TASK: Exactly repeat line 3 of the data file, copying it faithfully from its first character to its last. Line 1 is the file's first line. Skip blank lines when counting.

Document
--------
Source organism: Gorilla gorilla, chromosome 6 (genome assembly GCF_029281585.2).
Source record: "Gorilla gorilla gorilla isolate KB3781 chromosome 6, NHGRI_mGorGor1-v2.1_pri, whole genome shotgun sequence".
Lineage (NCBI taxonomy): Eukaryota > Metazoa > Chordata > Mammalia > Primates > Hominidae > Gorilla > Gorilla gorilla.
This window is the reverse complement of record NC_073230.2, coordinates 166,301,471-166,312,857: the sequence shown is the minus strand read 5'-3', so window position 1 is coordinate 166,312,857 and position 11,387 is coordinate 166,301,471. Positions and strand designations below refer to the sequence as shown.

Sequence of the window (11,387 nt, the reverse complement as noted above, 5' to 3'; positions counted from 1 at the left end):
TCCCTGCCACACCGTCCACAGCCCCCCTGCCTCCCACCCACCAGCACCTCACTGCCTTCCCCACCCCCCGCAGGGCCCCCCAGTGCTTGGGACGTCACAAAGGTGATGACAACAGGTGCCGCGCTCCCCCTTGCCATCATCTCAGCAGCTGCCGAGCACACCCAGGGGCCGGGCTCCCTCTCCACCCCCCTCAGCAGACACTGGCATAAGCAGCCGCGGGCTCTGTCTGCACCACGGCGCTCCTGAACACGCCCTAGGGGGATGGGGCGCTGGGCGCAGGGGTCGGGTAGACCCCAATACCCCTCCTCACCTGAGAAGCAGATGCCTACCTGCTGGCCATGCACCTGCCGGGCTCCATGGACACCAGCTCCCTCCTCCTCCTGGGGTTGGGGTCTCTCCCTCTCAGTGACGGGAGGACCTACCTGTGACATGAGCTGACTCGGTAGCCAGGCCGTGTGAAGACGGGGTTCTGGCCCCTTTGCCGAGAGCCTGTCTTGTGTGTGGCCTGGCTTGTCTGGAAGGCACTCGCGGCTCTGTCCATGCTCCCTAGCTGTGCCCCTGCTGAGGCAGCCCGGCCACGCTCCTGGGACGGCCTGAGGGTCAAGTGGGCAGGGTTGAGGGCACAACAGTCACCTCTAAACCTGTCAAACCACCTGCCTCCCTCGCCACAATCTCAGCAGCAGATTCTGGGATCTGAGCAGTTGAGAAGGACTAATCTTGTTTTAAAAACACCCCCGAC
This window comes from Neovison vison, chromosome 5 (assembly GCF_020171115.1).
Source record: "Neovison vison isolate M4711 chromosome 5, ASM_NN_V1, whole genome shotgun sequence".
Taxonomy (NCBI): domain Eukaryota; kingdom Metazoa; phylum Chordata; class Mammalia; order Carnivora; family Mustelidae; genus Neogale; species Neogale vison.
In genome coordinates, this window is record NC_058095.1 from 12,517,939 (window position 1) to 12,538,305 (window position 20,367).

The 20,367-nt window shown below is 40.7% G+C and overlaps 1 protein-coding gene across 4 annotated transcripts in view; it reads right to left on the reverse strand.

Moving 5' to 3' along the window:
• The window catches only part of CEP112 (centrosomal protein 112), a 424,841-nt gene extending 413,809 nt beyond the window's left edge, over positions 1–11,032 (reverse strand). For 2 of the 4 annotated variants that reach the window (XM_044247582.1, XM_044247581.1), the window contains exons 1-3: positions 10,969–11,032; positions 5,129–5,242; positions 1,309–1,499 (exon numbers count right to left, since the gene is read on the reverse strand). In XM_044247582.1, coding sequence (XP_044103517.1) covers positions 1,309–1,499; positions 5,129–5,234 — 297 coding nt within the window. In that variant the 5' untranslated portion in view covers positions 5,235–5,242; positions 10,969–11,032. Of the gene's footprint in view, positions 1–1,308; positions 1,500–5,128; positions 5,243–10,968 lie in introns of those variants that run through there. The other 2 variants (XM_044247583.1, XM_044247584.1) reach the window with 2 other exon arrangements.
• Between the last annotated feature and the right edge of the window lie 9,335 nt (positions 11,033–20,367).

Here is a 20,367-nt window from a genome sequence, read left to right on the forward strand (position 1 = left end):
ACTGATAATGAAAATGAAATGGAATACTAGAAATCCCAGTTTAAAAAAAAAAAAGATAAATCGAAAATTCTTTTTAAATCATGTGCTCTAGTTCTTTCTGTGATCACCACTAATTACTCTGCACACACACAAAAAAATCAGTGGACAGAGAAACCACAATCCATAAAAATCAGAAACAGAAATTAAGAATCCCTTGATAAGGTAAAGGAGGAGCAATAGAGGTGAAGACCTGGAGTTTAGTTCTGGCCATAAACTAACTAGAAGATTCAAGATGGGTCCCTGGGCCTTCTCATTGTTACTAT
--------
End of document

Lineage (NCBI taxonomy): Eukaryota > Metazoa > Chordata > Mammalia > Primates > Hominidae > Gorilla > Gorilla gorilla.